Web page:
But we, descended from your sacred line, Entitled to your heav’n and rites divine, Are banish’d earth; and, for the wrath of one, Remov’d from Latium and the promis’d throne.
A wand’ring woman builds, within our state, A little town, bought at an easy rate; She pays me homage, and my grants allow A narrow space of Libyan lands to plow; Yet, scorning me, by passion blindly led, Admits a banish’d Trojan to her bed!
Then dire debate and impious war shall cease, And the stern age be soften’d into peace: Then banish’d Faith shall once again return, And Vestal fires in hallow’d temples burn; And Remus with Quirinus shall sustain The righteous laws, and fraud and force restrain.
Now cast by fortune on this kindred land, What should our rest and rising walls withstand, Or hinder here to fix our banish’d band?
Then Saturn came, who fled the pow’r of Jove, Robb’d of his realms, and banish’d from above.
There, Porsena to Rome proud Tarquin brings, And would by force restore the banish’d kings.
Long labors, both by sea and land, he bore, And in the doubtful war, before he won The Latian realm, and built the destin’d town; His banish’d gods restor’d to rites divine, And settled sure succession in his line, From whence the race of Alban fathers come, And the long glories of majestic Rome.
Who thro’ the foes hast borne thy banish’d gods, Restor’d them to their hearths, and old abodes; This is thy happy home, the clime where fate Ordains thee to restore the Trojan state.
’T is now my bitter banishment I feel: This is a wound too deep for time to heal.
"Relate at large, my godlike guest," she said, "The Grecian stratagems, the town betray’d: The fatal issue of so long a war, Your flight, your wand’rings, and your woes, declare; For, since on ev’ry sea, on ev’ry coast, Your men have been distress’d, your navy toss’d, Sev’n times the sun has either tropic view’d, The winter banish’d, and the spring renew’d."
A second siege my banish’d issue fears, And a new Diomede in arms appears.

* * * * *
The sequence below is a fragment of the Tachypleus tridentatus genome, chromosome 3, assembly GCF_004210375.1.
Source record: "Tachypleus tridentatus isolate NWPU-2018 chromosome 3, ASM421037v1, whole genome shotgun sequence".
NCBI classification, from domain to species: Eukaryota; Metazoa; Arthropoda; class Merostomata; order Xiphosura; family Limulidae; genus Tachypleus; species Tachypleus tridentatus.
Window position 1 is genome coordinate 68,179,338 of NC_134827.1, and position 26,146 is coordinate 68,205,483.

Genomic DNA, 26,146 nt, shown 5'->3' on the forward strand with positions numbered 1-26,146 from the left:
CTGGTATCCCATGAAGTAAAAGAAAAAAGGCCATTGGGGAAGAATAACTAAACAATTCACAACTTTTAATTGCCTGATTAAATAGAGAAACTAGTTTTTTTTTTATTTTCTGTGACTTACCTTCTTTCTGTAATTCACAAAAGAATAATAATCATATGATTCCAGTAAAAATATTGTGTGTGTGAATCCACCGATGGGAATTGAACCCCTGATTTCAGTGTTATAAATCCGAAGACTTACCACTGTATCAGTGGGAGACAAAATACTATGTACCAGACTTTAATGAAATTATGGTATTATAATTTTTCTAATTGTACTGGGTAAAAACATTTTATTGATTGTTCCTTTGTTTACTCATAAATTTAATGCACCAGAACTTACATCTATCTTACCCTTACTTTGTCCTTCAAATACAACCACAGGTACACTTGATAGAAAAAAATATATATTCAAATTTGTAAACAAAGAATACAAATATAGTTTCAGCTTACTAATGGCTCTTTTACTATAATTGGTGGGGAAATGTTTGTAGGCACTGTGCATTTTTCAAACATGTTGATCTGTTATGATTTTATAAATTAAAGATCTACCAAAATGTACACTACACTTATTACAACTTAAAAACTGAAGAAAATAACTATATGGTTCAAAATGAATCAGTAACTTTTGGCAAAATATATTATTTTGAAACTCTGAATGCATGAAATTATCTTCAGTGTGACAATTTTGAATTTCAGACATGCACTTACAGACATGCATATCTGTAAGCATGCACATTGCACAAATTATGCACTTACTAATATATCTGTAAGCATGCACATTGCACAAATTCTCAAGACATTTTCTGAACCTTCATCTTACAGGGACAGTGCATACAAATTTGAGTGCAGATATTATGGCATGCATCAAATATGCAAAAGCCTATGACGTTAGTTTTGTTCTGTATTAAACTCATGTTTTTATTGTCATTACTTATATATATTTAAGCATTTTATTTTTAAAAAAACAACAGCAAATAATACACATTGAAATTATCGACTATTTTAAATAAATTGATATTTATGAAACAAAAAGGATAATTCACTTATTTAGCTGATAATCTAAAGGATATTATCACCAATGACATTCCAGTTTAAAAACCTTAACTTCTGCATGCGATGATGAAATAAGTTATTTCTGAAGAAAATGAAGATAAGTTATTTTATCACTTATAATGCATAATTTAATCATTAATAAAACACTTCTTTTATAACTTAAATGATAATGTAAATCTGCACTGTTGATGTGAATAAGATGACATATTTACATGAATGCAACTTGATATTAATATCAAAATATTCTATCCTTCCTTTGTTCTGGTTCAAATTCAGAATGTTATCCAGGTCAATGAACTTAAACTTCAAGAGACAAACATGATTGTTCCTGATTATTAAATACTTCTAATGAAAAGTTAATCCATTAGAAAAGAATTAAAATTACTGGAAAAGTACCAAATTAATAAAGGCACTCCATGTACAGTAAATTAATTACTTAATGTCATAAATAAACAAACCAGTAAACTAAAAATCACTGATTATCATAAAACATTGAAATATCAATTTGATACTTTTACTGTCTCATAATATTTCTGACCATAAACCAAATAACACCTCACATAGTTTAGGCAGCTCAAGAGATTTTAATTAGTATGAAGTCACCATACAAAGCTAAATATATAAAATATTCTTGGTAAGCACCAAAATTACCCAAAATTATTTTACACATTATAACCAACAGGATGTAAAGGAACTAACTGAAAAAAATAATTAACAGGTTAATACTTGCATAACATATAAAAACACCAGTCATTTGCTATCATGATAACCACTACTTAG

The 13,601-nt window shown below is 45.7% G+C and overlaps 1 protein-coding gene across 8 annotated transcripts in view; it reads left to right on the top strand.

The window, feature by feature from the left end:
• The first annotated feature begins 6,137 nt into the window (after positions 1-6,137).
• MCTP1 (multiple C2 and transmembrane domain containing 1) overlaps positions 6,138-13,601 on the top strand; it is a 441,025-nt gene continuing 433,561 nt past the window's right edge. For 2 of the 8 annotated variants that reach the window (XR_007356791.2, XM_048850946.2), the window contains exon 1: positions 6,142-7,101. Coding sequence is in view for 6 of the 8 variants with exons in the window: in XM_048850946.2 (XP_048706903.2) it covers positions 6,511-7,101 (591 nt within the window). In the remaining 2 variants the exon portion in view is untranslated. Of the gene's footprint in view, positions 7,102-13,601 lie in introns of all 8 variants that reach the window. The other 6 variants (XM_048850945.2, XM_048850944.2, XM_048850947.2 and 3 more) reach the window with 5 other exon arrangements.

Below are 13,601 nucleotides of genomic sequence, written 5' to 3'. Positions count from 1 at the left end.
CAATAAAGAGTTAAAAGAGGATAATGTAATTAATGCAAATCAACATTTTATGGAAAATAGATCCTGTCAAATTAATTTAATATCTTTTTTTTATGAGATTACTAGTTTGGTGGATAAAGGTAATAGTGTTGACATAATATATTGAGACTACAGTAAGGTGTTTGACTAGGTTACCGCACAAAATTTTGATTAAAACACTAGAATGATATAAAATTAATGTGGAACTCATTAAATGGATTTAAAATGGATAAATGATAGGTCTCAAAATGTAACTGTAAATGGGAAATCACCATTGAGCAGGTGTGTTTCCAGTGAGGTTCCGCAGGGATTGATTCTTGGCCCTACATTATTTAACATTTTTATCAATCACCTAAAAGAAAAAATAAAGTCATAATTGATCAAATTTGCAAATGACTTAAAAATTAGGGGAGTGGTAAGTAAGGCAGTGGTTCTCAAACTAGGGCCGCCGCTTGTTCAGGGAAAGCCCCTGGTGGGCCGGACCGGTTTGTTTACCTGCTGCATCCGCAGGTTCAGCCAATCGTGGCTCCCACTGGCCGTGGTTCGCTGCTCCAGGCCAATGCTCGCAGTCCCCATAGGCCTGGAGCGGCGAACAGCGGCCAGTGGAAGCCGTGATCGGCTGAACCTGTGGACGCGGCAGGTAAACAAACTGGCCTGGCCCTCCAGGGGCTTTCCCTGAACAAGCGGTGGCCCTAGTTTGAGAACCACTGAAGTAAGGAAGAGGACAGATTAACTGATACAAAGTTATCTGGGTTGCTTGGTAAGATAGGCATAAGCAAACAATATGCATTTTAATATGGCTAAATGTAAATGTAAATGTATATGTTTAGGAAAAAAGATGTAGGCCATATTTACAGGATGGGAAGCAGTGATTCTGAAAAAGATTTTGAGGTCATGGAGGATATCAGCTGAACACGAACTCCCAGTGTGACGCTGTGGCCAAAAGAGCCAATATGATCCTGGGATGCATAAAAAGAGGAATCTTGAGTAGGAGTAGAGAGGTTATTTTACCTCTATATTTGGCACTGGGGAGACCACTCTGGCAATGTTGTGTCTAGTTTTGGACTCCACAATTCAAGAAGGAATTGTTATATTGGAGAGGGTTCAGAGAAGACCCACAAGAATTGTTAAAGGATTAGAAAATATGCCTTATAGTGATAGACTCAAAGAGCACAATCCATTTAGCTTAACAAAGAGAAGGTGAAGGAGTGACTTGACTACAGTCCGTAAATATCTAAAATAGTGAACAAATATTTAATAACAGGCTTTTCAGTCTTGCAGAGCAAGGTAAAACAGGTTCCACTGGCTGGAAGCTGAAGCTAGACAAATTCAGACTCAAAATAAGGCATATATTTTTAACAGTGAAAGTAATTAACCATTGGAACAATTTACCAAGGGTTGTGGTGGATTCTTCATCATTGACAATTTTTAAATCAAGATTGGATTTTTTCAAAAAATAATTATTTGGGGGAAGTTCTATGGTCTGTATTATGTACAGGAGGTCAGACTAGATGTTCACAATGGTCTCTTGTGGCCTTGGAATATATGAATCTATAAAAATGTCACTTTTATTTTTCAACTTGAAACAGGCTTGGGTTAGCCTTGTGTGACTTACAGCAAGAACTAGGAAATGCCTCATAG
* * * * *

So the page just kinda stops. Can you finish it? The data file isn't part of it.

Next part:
A banish’d band, Driv’n with Evander from th’ Arcadian land, Have planted here, and plac’d on high their walls; Their town the founder Pallanteum calls, Deriv’d from Pallas, his great-grandsire’s name: But the fierce Latians old possession claim, With war infesting the new colony.
From that dire deluge, thro’ the wat’ry waste, Such length of years, such various perils past, At last escap’d, to Latium we repair, To beg what you without your want may spare: The common water, and the common air; Sheds which ourselves will build, and mean abodes, Fit to receive and serve our banish’d gods.
The gods have envied me the sweets of life, My much lov’d country, and my more lov’d wife: Banish’d from both, I mourn; while in the sky, Transform’d to birds, my lost companions fly: Hov’ring about the coasts, they make their moan, And cuff the cliffs with pinions not their own.
This would I celebrate with annual games, With gifts on altars pil’d, and holy flames, Tho’ banish’d to Gaetulia’s barren sands, Caught on the Grecian seas, or hostile lands: But since this happy storm our fleet has driv’n (Not, as I deem, without the will of Heav’n) Upon these friendly shores and flow’ry plains, Which hide Anchises and his blest remains, Let us with joy perform his honors due, And pray for prosp’rous winds, our voyage to renew; Pray, that in towns and temples of ourů
Then Venulus to Diomede they send, To beg his aid Ausonia to defend, Declare the common danger, and inform The Grecian leader of the growing storm: Aeneas, landed on the Latian coast, With banish’d gods, and with a baffled host, Yet now aspir’d to conquest of the state, And claim’d a title from the gods and fate; What num’rous nations in his quarrel came, And how they spread his formidable name.